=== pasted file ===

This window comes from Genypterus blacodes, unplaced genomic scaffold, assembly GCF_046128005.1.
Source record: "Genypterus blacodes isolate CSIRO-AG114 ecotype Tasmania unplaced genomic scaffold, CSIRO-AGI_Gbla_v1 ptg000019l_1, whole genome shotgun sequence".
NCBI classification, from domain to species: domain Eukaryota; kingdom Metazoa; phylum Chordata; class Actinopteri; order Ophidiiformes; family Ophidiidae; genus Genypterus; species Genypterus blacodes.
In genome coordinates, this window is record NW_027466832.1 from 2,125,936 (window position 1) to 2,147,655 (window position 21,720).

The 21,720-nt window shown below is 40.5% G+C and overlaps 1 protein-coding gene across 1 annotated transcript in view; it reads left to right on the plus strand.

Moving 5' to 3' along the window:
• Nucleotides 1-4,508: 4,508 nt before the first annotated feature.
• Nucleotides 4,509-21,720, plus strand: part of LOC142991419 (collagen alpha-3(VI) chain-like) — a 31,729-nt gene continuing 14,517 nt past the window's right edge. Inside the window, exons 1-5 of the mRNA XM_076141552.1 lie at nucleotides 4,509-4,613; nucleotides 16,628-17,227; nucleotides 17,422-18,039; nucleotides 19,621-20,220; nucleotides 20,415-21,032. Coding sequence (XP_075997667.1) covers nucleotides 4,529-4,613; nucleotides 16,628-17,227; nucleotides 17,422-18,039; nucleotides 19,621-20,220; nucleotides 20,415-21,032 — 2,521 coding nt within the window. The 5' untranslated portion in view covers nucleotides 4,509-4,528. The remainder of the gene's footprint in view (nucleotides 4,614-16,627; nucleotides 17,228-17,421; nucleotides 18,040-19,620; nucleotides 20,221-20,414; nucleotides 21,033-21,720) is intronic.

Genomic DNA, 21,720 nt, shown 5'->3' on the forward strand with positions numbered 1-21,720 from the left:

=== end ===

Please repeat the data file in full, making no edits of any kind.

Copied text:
This window comes from Genypterus blacodes, unplaced genomic scaffold, assembly GCF_046128005.1.
Source record: "Genypterus blacodes isolate CSIRO-AG114 ecotype Tasmania unplaced genomic scaffold, CSIRO-AGI_Gbla_v1 ptg000019l_1, whole genome shotgun sequence".
NCBI classification, from domain to species: domain Eukaryota; kingdom Metazoa; phylum Chordata; class Actinopteri; order Ophidiiformes; family Ophidiidae; genus Genypterus; species Genypterus blacodes.
In genome coordinates, this window is record NW_027466832.1 from 2,125,936 (window position 1) to 2,147,655 (window position 21,720).

The 21,720-nt window shown below is 40.5% G+C and overlaps 1 protein-coding gene across 1 annotated transcript in view; it reads left to right on the plus strand.

Moving 5' to 3' along the window:
• Nucleotides 1-4,508: 4,508 nt before the first annotated feature.
• Nucleotides 4,509-21,720, plus strand: part of LOC142991419 (collagen alpha-3(VI) chain-like) — a 31,729-nt gene continuing 14,517 nt past the window's right edge. Inside the window, exons 1-5 of the mRNA XM_076141552.1 lie at nucleotides 4,509-4,613; nucleotides 16,628-17,227; nucleotides 17,422-18,039; nucleotides 19,621-20,220; nucleotides 20,415-21,032. Coding sequence (XP_075997667.1) covers nucleotides 4,529-4,613; nucleotides 16,628-17,227; nucleotides 17,422-18,039; nucleotides 19,621-20,220; nucleotides 20,415-21,032 — 2,521 coding nt within the window. The 5' untranslated portion in view covers nucleotides 4,509-4,528. The remainder of the gene's footprint in view (nucleotides 4,614-16,627; nucleotides 17,228-17,421; nucleotides 18,040-19,620; nucleotides 20,221-20,414; nucleotides 21,033-21,720) is intronic.

Genomic DNA, 21,720 nt, shown 5'->3' on the forward strand with positions numbered 1-21,720 from the left: